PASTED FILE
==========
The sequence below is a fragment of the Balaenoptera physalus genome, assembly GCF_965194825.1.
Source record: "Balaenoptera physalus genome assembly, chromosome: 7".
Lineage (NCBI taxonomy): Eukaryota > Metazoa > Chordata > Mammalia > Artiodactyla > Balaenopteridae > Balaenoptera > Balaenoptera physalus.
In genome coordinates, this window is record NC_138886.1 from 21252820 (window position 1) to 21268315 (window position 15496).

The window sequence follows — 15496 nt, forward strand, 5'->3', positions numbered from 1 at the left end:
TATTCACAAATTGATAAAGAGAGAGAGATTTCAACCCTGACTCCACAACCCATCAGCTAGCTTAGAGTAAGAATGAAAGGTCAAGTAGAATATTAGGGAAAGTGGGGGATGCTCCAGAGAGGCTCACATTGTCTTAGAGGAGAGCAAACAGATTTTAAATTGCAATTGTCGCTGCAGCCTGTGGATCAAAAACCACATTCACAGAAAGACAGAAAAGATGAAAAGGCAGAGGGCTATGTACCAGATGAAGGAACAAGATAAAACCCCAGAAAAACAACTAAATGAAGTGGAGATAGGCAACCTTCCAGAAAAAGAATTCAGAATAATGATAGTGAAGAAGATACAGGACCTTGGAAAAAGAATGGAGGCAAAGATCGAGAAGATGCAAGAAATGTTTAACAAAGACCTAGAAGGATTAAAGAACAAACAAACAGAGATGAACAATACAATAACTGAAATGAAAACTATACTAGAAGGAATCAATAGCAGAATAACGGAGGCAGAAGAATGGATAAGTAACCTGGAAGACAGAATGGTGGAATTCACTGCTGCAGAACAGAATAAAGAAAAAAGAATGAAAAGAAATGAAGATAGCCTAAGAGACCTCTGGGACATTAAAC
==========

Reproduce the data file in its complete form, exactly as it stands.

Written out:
The sequence below is a fragment of the Balaenoptera physalus genome, assembly GCF_965194825.1.
Source record: "Balaenoptera physalus genome assembly, chromosome: 7".
Lineage (NCBI taxonomy): Eukaryota > Metazoa > Chordata > Mammalia > Artiodactyla > Balaenopteridae > Balaenoptera > Balaenoptera physalus.
In genome coordinates, this window is record NC_138886.1 from 21252820 (window position 1) to 21268315 (window position 15496).

The window sequence follows — 15496 nt, forward strand, 5'->3', positions numbered from 1 at the left end:
TATTCACAAATTGATAAAGAGAGAGAGATTTCAACCCTGACTCCACAACCCATCAGCTAGCTTAGAGTAAGAATGAAAGGTCAAGTAGAATATTAGGGAAAGTGGGGGATGCTCCAGAGAGGCTCACATTGTCTTAGAGGAGAGCAAACAGATTTTAAATTGCAATTGTCGCTGCAGCCTGTGGATCAAAAACCACATTCACAGAAAGACAGAAAAGATGAAAAGGCAGAGGGCTATGTACCAGATGAAGGAACAAGATAAAACCCCAGAAAAACAACTAAATGAAGTGGAGATAGGCAACCTTCCAGAAAAAGAATTCAGAATAATGATAGTGAAGAAGATACAGGACCTTGGAAAAAGAATGGAGGCAAAGATCGAGAAGATGCAAGAAATGTTTAACAAAGACCTAGAAGGATTAAAGAACAAACAAACAGAGATGAACAATACAATAACTGAAATGAAAACTATACTAGAAGGAATCAATAGCAGAATAACGGAGGCAGAAGAATGGATAAGTAACCTGGAAGACAGAATGGTGGAATTCACTGCTGCAGAACAGAATAAAGAAAAAAGAATGAAAAGAAATGAAGATAGCCTAAGAGACCTCTGGGACATTAAAC